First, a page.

The struggle over the reach of international drug control continues. Having failed in an earlier attempt to amend the primary international drug control treaty to protect traditional uses of the coca leaf by indigenous communities in the Andes, Bolivia has declared it will withdraw from the treaty so that it can rejoin to it with reservations. This attempt to expand the circle of people who can legitimately make use of coca leaves—and the hostile reaction to it—provides insight into the economic and political interests that dictate the terms of drug control.
Beneath the Underdog
Jun 30, 2011
Dr. Gordon Rohlehr explains that any meaningful definition of community must take into account those whose struggles and humanity often fall below the collective radar, people who live ‘beneath the underdog’. The lesson he offers should be kept in mind when this Friday prisoners caged in California's supermax prison at Pelican Bay launch a hunger strike to protest the inhumane policies that prevail in the U.S. prison system.
Caribbean Dilemma: Between Barack and a Hard Place
Jun 22, 2011
Over the last decade the Caribbean has become one of the major trafficking routes for drugs leaving South America destined for the United States and other consumer markets. The twin island nation of Trinidad and Tobago (T & T), a place I am currently visiting for the first time, presents a sobering case study on the failures of the punitive approach to drug control advocated and funded by the United States.  
Time Machine: 1960 Drug Industry Advertisements
Jun 16, 2011
The ads that appeared in Drug Trade News, a pharmaceutical industry publication that existed from the 1920s through the 1970s, are striking today for their tone, tenor, racism, or maybe what could be described as devastating privilege. They reflect a U.S. drug industry that confidently presumed its dominant role in the global capitalist market in the 1960s, even as the world was rocked by popular rebellions.
Legalize It
Jun 8, 2011
“Break the taboo on debate and reform. The time for action is now.” These words embody the call to action put forward this month by the Global Commission on Drug Policy in a report arguing that “the global war on drugs has failed.” The Commission advocates for decriminalizing the drug market. The “global drug prohibition regime” has been self-defeating and counter-productive: “Government...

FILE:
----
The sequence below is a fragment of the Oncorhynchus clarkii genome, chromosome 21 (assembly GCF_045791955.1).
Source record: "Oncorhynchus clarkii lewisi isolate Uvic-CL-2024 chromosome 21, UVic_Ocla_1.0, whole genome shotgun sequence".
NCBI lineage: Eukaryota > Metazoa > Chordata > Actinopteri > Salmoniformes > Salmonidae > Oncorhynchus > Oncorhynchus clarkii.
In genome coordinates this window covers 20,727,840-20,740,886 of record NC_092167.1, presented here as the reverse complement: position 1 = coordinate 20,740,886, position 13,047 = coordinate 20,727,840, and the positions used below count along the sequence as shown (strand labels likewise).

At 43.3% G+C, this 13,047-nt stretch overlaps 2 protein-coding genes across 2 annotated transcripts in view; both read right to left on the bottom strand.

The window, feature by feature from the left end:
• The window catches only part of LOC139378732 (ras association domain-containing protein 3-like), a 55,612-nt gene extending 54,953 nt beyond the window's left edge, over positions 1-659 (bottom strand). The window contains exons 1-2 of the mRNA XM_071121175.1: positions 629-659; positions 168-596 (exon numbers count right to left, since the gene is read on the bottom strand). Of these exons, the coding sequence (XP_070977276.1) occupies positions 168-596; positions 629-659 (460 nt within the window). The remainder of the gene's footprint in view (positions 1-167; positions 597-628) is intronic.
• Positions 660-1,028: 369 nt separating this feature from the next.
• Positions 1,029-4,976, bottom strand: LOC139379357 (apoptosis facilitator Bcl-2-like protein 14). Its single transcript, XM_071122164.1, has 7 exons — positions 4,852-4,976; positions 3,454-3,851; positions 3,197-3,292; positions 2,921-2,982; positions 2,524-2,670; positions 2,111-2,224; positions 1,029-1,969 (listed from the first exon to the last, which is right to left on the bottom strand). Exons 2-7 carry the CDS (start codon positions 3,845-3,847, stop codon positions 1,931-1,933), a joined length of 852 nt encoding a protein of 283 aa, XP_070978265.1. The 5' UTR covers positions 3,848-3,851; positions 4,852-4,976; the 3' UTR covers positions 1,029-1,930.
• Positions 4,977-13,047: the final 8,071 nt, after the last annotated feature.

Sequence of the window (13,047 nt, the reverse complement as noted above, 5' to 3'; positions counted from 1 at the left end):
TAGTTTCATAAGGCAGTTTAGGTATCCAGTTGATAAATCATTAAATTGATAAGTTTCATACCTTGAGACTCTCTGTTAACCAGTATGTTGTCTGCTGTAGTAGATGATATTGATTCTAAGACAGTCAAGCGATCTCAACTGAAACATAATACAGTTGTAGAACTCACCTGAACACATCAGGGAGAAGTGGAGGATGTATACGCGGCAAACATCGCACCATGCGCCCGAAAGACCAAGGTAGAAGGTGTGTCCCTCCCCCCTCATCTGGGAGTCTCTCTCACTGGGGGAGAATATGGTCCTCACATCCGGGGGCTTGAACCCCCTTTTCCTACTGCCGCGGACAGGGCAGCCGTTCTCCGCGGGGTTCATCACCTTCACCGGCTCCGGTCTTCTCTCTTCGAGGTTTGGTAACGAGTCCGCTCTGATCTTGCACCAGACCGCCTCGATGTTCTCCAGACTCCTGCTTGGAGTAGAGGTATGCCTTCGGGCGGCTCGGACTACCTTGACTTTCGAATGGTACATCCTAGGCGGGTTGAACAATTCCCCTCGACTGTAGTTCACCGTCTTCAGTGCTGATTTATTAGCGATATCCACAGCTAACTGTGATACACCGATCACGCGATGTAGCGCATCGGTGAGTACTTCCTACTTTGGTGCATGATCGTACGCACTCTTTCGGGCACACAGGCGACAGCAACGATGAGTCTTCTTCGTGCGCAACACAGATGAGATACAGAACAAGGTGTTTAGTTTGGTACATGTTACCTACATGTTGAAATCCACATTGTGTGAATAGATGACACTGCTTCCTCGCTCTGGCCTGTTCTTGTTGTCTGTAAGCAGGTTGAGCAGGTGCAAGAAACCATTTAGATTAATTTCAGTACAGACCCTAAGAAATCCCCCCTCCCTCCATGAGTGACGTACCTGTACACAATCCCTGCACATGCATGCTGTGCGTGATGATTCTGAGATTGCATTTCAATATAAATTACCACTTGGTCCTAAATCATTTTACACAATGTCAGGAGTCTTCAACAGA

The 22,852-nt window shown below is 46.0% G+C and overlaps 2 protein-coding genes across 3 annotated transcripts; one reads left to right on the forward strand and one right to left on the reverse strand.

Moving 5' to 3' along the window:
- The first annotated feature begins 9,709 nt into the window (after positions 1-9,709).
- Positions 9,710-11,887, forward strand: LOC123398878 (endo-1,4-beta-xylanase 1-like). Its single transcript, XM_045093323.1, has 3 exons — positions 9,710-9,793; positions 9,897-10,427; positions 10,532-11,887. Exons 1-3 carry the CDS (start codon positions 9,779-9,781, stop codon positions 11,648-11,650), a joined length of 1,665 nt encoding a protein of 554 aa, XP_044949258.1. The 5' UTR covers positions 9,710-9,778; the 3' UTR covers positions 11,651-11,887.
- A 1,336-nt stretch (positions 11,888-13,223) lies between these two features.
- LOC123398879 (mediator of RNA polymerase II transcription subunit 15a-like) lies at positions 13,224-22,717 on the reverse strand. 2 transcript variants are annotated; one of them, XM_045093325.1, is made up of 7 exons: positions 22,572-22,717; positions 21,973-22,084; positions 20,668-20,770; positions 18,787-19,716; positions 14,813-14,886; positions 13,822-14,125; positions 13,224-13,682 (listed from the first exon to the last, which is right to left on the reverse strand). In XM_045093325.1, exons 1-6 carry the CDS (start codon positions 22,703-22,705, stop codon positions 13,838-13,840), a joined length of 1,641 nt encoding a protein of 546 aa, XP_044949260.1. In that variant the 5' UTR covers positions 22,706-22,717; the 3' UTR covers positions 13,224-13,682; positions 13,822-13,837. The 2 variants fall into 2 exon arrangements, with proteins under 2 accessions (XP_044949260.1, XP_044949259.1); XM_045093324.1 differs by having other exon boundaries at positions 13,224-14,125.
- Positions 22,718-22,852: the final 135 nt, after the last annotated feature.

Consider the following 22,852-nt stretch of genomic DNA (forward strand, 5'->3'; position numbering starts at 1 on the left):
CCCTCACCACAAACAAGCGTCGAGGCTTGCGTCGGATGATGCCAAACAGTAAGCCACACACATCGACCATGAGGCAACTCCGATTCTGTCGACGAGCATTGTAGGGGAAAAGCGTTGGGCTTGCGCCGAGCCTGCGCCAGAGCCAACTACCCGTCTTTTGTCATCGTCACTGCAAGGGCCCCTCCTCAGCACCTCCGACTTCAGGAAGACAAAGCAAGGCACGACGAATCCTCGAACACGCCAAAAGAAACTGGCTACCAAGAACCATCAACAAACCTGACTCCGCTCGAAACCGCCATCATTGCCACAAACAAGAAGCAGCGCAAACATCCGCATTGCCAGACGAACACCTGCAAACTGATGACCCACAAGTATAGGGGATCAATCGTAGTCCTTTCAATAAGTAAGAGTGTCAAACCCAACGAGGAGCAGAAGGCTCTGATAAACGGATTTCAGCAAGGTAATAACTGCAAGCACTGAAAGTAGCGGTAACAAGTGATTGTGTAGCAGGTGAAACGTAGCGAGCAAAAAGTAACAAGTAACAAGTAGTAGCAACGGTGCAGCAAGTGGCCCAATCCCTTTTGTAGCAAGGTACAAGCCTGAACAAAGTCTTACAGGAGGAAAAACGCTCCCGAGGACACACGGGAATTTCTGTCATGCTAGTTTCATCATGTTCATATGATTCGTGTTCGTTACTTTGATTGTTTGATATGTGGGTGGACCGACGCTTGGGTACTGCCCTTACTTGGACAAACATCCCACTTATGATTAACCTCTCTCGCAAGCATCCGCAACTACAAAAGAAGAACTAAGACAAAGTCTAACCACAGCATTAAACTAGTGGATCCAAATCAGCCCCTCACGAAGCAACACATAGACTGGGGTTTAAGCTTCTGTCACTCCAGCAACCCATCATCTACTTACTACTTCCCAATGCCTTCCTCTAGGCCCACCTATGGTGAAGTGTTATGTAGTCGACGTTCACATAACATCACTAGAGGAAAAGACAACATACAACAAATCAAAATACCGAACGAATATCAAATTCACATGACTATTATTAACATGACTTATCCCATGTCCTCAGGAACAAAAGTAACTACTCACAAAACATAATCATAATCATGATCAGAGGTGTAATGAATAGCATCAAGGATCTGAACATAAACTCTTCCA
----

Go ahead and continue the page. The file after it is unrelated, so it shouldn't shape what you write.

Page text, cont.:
A Crime or a Cure?
Jun 2, 2011
Most of the time when you hear judgment being leveled on the success, or failure, of the so-called “war on drugs” the focus tends to be related to the illicit drug market and the impact on people and communities affected by it. Defenders of drug control, whether it be national police officials or international regulators, tend to cite statistics on quantities of drugs seized, opium or coca crops...
The Real Cola Wars
May 26, 2011
Coca Brynco is the newest addition to an assortment of coca-infused drinks produced in the Andes—all of which are illegal to bring into or sell in the United States. Marketing of the drink began in January, perhaps to coincide with Bolivia’s proposal to the United Nations that coca leaves should not be targeted for international drug control (see my last post). The drink, and perhaps more...
Commercial Power and Drug Control: Chewing on Coca
May 19, 2011
A collision of world views has been on display this year in relation to the parameters of drug control as overseen by the United Nations Commission on Narcotic Drugs (CND). One issue of ongoing contention is a Bolivian proposal to have coca leaves removed from the list of substances—drugs—targeted for international control. At the present moment there is a stalemate. The proposed changes would...
Murder, She Wrote
May 11, 2011
In the midst of publicized celebrations of the assassination of Osama Bin Laden, it is a funny thing to think about the politics of sustaining human life, while contemplating the tactics of human elimination. The so-called 'war on drugs' is in fact as much about monopolizing the power to sustain human life as it is a story of spectacular human elimination. Drugs, medicines give life, enhance life...